Light Music

By ATMOS, Washington, DC, United States

Photographs by Dan Cunningham

Light Music pays homage to DC’s vibrant, original music by transforming the home into an original work of art. The house in the heart of Washington DC’s Adams Morgan neighborhood features an immersive sculptural lobby and lounge. Light Music combines cutting-edge digital fabrication methods with artisanal techniques to create a vivid interior world with its own pulse and rhythm.

Twenty-three custom backlit panels were fabricated using the score of Duke Ellington songs visualized like patterns on player piano rolls. The surfaces of the panels are hand-gilded with aluminum leaf, allowing light to glow through the notes and create a three-dimensional aura. The unique and celebratory design represents the importance of music in the homeowner’s life and an atmosphere that truly reflects their character.

El Viso Row House

By Moneo Brock, Madrid, Spain

Photographs by Manolo Yllera

El Viso is one of the few rationalist garden neighborhoods remaining in Madrid, it is a place of particular interest to architects and urban planners for its beauty and uniqueness and is currently the most expensive neighborhood in the Spanish capital. The aim of the renovation project by Belen Moneo and Jeff Brock, founders of the Spanish architectural firm Moneo Brock, was not only to create an incredible home for themselves but to commemorate and revitalize as much of the historic building as was possible.

The pair have cleverly emphasized and restored the Bauhaus and Art Deco forms throughout the property. While the heritage of the building was expertly preserved, the bold design team, have embellished the space with an interior scheme that has a personality to match their own. Bright transparent acrylic furniture and playful artwork are audacious and exciting, while bold patterns and modernist forms juxtapose the traditional muted background pallet.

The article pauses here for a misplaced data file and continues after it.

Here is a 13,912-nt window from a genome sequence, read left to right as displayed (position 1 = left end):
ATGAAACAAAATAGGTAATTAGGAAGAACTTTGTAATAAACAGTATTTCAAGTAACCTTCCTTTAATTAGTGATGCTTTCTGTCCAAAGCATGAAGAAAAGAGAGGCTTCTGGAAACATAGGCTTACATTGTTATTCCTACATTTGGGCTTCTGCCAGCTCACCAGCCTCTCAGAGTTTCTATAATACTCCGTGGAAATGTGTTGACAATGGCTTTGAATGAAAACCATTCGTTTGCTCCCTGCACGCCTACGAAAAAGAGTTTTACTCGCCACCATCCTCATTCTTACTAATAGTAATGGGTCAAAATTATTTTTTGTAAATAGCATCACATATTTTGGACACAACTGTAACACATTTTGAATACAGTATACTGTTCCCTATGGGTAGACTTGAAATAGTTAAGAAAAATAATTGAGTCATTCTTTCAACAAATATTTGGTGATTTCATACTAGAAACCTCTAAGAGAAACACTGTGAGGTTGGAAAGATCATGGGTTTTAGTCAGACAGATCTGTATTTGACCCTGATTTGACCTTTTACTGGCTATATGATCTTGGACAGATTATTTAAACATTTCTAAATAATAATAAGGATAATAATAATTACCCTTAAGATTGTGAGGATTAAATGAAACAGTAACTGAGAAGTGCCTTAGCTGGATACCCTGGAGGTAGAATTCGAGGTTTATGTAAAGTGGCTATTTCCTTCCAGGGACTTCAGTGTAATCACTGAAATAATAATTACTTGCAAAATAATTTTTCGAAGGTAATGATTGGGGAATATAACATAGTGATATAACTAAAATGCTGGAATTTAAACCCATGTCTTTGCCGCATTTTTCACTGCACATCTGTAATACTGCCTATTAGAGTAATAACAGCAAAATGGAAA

Antler House Restoration

By Two Street Studio, East Hampton, NY, United States

Photographs by Architecture AF

Andrew Geller was renowned for his unorthodox and eccentric beach house designs, and Antler House, which he first completed in 1968, is a vibrant mid-century example of his legacy. Nested into the tree line of The Springs, East Hampton, the multi-disciplinary team at Architecture AF completed a sensitive restoration of the vacation home, successfully retaining the building’s whimsical history and honoring Geller’s original jovial vision.

Geller was a staunch conservationist who believed that no house should take up more than 20% of its site, and in an area coveted for its trophy homes, the unique modest dwelling is a gem in the sand. The restoration features meticulous recreations of Geller’s original “owl-eye window” and the replacement of all the invasive gypsum board with fragrant #2 cedar. Further reconfigurations were tactfully made to the programming of the home to suit a contemporary lifestyle.

Outdoors Indoors

By BE-FUN Design, Shinagawa, Japan

Photographs by Hiroyuki Hirai

Japanese architecture practice be-fun design (Tsuyoshi Shindo) collaborated with Kohei Iwasaki and Tota Abe of EANA to develop ‘Outdoors Indoors’. The small two-story dwelling was conceived for an active couple who wished to live in a space that honestly reflected their lifestyles.

The striking monolithic building favors a vertical layout with an open communal area topped off by a rock-climbing cove bathed in light thanks to the glazed roof panels. A unique “staircase” dominates the main communal area, allowing the owners to partake in their climbing hobby at home. A traditional ladder stair was also installed for those visitors who didn’t want to scale a wall to access the beautiful roof terrace.

Do you have a project that brings joy to its users, whether it be through form, color, program or social impact? Consider entering it in the Architecture +Joy category at Architizer’s 11th Annual A+Awards

Samantha Frew Author: Samantha Frew
Sam Frew is an interior designer with ten years of experience in the high-end hospitality industry. She is one-half of Campbell | Frew Design Studio. Over the years Sam has collaborated with some of the world’s biggest hotel brands including Accor, Millennium, Ensana and Radisson.